More specifically, supplementing with undenatured type II collagen activates immune cells that target type II in joint cartilage and suppress inflammation . This mechanism explains why subjects with joint stiffness and pain often experience a significant reduction in their symptoms after taking relatively small doses of undenatured type II collagen (10 to 20 mg per day). Contrast that with hydrolyzed collagen doses that typically range between 8 to 10 grams per day.
The specificity of undenatured type II collagen for improving joint health is why UC-II® is a key ingredient in Transparent Labs Joint Support.
Does collagen help with muscle growth?
Collagen has relatively low L-leucine content compared to other protein sources, specifically whey protein. Therefore, collagen is not the ideal form of protein if your goal is to pack on lean body mass, but some studies suggest it can help improve body composition and muscle recovery after resistance training .
Can you take too much collagen?
You can take too much of anything; even innocuous substances like water can be toxic in exorbitant amounts. It's important to understand that "more" doesn't always translate to "better" or "faster" results with health supplements.
People may believe that taking "megadoses" of collagen will expedite the health benefits, but that's not really how it works. Just as your body won't use all the excess essential amino acids from whey protein to build "extra" muscle mass, excess collagen won't improve skin or bone health even more. The surplus amino acids from collagen supplements will be utilized for other metabolic purposes or excreted.
And even though collagen is an essential protein, too much of it can cause health problems. Unrestrained collagen production will cause connective tissues in the skin will grow to the point of becoming rigid, tight, and painful. Thankfully, your body won't deposit excess collagen unless you have an underlying condition that perturbs collagen regulation, such as scleroderma .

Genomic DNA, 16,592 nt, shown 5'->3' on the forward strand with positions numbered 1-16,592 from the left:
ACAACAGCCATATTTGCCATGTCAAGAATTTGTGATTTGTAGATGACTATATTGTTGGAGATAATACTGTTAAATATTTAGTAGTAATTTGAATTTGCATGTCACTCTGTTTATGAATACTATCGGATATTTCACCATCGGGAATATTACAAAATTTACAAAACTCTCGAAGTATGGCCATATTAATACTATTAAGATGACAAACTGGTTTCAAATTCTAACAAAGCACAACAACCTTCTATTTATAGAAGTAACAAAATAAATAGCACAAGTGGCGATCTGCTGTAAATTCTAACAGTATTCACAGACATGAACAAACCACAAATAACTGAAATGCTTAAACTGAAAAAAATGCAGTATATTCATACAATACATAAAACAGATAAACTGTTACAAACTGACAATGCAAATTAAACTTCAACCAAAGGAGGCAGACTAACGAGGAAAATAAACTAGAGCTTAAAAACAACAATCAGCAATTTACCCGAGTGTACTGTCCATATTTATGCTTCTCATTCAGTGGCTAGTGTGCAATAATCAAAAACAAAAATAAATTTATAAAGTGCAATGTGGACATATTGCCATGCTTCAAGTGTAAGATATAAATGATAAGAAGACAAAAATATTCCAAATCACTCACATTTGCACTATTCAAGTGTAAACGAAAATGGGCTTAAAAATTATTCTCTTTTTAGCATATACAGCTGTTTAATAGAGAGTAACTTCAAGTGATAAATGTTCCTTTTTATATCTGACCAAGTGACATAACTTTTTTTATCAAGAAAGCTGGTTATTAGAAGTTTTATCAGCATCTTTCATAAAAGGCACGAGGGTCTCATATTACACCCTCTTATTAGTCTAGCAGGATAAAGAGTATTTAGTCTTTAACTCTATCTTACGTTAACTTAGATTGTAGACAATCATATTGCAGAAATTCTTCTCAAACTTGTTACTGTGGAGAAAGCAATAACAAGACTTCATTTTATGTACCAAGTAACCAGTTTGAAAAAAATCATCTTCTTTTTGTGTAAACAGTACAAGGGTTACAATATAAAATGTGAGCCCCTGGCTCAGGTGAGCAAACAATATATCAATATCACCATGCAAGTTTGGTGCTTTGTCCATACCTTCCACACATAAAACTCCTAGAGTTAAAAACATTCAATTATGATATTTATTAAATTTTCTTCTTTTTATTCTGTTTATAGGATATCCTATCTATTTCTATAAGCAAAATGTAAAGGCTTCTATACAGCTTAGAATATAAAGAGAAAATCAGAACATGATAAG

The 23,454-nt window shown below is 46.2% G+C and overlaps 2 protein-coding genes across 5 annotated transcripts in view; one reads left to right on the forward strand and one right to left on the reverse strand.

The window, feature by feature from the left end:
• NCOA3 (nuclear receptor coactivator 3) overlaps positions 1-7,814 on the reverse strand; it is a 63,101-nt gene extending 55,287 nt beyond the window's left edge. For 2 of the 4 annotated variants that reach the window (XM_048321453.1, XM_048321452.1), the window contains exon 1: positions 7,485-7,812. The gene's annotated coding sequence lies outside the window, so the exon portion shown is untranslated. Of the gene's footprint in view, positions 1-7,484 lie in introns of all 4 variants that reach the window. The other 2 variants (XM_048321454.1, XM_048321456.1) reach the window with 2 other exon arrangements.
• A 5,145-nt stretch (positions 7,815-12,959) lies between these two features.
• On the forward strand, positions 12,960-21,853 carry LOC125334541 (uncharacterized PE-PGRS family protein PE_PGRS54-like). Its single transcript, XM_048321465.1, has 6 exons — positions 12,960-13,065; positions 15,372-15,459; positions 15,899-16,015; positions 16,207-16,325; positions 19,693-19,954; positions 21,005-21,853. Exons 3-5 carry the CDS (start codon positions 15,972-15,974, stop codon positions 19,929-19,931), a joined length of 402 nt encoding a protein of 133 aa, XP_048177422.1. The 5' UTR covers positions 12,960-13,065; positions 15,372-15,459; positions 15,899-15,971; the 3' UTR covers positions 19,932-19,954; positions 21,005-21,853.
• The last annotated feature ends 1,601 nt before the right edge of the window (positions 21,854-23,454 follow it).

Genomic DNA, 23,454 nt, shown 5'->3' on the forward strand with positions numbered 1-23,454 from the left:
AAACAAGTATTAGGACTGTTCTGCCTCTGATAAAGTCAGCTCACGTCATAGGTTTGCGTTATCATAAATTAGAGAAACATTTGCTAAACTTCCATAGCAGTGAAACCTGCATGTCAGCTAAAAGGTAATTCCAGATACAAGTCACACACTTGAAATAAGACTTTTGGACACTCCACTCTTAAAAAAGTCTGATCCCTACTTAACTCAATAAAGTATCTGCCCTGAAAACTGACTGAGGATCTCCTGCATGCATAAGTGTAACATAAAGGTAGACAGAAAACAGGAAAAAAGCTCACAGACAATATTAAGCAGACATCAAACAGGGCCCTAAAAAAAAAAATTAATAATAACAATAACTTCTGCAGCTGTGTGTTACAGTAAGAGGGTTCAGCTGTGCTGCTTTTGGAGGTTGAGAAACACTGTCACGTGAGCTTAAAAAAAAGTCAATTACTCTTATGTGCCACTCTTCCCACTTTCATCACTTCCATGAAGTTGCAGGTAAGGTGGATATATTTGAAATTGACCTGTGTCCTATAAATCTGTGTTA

Does collagen powder count towards your total protein intake?
Taking collagen powder will add more protein to your diet and should be counted towards your total protein intake. Typically, you'll need to consume 5 –10 grams of hydrolyzed collagen peptides per day for proper efficacy, equal to 20 – 40 calories.
Note that you should not rely on collagen powder as your primary source of protein. Collagen has fewer essential amino acids than most dietary protein sources (e.g. milk protein, eggs, seafood, and animal meat). Opt for whey protein powder after your workouts if your main goal is to build muscle mass.[
Are collagen and colostrum the same?
No, but it's common to confuse the two. Colostrum is a major protein found in human breast milk and is much different than collagen in terms of its biological nature and actions in the body.
Is hydrolyzed collagen the best form of collagen supplement?
While hydrolysis of whey protein and casein protein can be beneficial, hydrolyzed collagen isn't always the prudent choice. If you're looking for localized joint support, undenatured collagen is more likely to help than hydrolyzed collagen.
Hydrolyzed collagen makes the most sense for firmer skin, nail health, gut benefits, and stronger bones.
Will collagen supplements make you live longer?
No clinical or scientific evidence suggests that taking a collagen supplement will increase your lifespan. While collagen is undoubtedly beneficial for many health conditions and anti-aging purposes (in the aesthetic sense), it remains to be demonstrated that taking collagen peptides adds years to your life.